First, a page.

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52nd Anniversary of Commonwealth Status Celebrated... Proud to be Puerto Rican

52nd Anniversary of Commonwealth Status Celebrated

by JOSE FERNANDEZ COLON, Associated Press Writer

AP Newswires

July 25, 2004
Copyright © 2004 Associated Press. All rights reserved.

PONCE, PR -- Thousands celebrated the 52nd anniversary of the island's constitution and U.S. commonwealth status as officials used Sunday's ceremonies for election-year speeches interspersed with salsa music.

Gov. Sila Calderon denounced corruption scandals in the past though she didn't directly mention recent cases brought against the opposition New Progressive Party, which preceded her administration and supports making Puerto Rico the 51st U.S. state.

"There hasn't been any tolerance for corrupt individuals. My hand has never trembled," Calderon said, adding that officials in the past tried to take Puerto Rico along a dark path. "You people feel ashamed of this and won't let it happen ever again."

Pedro Rossello, governor from 1993 to 2001, left office after two terms marred by corruption cases involving more than 20 officials of his administration. Rossello, who is running for governor again in the Nov. 2 election, has denied any knowledge of corruption under his administration and has promised to crack down if elected.

Calderon, the U.S. Caribbean territory's first female governor, announced months ago that she was not running for a second term. The Popular Democratic Party chose Anibal Acevedo Vila, the territory's nonvoting delegate to U.S. Congress, to replace her as the party's candidate.

During his speech at the event, Acevedo pointed to Calderon and former Gov. Rafael Hernandez Colon, saying: "I tell both of you, in the name of a new generation of Puerto Ricans who dream of a new Puerto Rico: We are ready."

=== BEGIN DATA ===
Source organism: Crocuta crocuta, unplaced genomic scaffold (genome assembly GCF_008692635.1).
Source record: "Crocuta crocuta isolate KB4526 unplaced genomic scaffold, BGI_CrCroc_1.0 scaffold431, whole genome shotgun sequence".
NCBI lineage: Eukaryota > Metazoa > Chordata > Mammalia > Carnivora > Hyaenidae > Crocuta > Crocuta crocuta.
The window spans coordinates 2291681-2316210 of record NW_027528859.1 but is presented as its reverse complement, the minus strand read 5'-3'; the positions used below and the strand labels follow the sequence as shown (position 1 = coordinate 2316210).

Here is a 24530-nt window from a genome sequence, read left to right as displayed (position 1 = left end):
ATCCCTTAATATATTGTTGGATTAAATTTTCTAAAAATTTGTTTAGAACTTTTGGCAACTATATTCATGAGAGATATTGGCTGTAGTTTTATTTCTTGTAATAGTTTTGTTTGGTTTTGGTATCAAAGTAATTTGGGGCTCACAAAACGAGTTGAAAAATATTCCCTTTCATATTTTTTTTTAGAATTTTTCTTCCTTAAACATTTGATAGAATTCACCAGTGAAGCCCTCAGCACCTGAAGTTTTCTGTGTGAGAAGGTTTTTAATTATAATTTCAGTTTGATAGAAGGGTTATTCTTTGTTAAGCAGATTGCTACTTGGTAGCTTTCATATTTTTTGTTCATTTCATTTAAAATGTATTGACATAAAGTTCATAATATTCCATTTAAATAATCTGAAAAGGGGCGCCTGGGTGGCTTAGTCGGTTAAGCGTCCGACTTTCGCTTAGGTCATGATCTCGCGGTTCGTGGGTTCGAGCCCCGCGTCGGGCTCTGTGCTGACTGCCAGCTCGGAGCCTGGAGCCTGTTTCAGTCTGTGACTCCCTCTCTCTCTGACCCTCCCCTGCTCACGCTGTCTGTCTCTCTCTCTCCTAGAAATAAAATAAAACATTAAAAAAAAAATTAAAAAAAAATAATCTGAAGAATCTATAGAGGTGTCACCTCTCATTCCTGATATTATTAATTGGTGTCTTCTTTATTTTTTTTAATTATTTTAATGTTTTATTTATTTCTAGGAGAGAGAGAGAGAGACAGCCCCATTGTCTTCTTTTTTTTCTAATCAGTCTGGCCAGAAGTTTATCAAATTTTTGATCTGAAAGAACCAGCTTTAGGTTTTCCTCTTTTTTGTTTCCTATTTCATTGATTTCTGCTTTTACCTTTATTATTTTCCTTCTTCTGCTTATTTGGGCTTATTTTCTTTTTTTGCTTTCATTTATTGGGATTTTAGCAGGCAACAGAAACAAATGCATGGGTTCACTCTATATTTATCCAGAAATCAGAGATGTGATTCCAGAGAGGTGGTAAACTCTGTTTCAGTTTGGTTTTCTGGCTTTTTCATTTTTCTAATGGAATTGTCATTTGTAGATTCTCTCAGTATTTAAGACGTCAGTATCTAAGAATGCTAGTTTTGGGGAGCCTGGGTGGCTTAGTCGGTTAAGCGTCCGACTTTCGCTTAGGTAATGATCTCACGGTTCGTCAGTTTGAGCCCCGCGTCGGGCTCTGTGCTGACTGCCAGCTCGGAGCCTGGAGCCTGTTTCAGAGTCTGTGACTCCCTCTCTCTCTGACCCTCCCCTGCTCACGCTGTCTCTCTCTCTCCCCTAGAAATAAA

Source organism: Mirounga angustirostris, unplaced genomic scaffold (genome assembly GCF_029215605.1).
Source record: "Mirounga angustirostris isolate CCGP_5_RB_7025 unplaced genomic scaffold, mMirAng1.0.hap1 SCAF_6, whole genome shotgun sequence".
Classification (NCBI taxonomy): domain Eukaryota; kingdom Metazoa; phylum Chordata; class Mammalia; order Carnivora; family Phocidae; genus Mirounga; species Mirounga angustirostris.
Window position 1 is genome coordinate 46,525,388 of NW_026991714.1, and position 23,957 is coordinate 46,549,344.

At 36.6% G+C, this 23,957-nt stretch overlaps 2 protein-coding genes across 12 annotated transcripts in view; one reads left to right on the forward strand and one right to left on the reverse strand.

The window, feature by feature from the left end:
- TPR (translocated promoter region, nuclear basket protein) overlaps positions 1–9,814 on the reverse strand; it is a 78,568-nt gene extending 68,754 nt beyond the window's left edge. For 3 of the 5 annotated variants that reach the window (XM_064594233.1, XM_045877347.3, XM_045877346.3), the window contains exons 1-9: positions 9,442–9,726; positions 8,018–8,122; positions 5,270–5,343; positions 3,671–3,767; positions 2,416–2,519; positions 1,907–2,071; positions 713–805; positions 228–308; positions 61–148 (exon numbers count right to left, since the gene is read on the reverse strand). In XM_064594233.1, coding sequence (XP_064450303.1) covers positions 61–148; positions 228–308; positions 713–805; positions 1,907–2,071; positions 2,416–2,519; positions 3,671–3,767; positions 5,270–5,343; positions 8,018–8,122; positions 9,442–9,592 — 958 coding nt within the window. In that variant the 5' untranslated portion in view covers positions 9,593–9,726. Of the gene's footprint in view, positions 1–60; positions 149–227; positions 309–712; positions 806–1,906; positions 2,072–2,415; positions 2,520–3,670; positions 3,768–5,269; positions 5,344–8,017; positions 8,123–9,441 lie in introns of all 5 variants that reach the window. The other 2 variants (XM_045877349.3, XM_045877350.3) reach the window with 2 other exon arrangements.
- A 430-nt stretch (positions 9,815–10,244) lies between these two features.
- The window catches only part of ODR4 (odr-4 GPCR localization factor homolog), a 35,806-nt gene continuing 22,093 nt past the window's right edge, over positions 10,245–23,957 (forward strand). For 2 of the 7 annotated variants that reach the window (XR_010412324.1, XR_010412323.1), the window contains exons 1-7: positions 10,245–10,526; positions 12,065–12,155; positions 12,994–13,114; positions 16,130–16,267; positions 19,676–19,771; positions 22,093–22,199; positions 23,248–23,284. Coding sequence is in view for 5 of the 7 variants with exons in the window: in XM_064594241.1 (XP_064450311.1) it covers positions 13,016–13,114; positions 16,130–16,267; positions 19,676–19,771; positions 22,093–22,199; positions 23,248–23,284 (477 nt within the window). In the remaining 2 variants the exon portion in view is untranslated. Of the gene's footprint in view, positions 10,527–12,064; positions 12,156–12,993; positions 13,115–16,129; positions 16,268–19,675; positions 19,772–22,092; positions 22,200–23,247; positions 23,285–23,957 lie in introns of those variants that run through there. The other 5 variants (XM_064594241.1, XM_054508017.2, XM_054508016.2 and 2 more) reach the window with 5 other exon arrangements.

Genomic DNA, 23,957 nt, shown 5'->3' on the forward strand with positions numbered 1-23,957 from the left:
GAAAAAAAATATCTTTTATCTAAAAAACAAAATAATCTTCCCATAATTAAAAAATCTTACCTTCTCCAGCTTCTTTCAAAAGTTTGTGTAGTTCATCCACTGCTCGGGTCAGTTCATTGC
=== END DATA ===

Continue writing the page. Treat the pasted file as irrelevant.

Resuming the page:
Numerous times during their speeches, Calderon and Acevedo would read a few lines and pause to let a several lines of salsa pump into the jubilant crowd, which was waving U.S. and Puerto Rico flags.

With the help of U.S. assistance and tax breaks, the island has become one of the wealthiest places in Latin America, though poverty remains more severe than on the mainland.

Deep divisions remain over Puerto Rico's relationship with the United States, with many supporting statehood and a smaller group backing independence.

Dozens of independence activists rallied Sunday about 20 miles (32 kilometers) west of Ponce in southwestern Guanica to protest the July 25, 1898, U.S. invasion that wrested Puerto Rico from Spain. Another several dozen gathered at Cerro Maravilla in the central mountain range at the spot were two activists were shot dead by police 26 years ago.

Police initially said they fired in self-defense at the militants, who were armed with handguns. But officers later testified the two surrendered before police beat and shot them -- one as he begged for mercy on his knees. Several officers were convicted of murder.

Puerto Ricans became American citizens in 1917 and many fought and died in the U.S. military, including about 20 who have been killed in the recent Iraq and Afghanistan wars. Islanders can't vote for president, however, and have no vote in Congress. They pay no U.S. income tax, but the commonwealth receives more than $14 billion in annual federal funds.

Many Puerto Ricans prize U.S. citizenship, which allows 3.4 million of them to live in the U.S. mainland. About 4 million live on the island.

Proud to Be Puerto Rican

by JOSE CARDENAS, Staff Writer

The Morning Call

July 27, 2004
Copyright © 2004 The Morning Call. All rights reserved.

Joscelyn Zayas, the Puerto Rican queen of Allentown, set the mood early Sunday from her perch on a red and white float on a short trek through center city.

''Arriba Puerto Rico'' yelled the smiling queen dressed in an elegant red dress and long red gloves as her float headed west on Gordon Street to start the 11th annual Puerto Rican Parade.

Two men in the crowd jumped up and down and repeated with her: ''Arriba Puerto Rico.''

''It was great,'' the 17-year-old queen, a student at Allen High School, said a short while later after the parade emptied into Jordan Park. ''I felt like the two Puerto Ricans out there represented my culture.''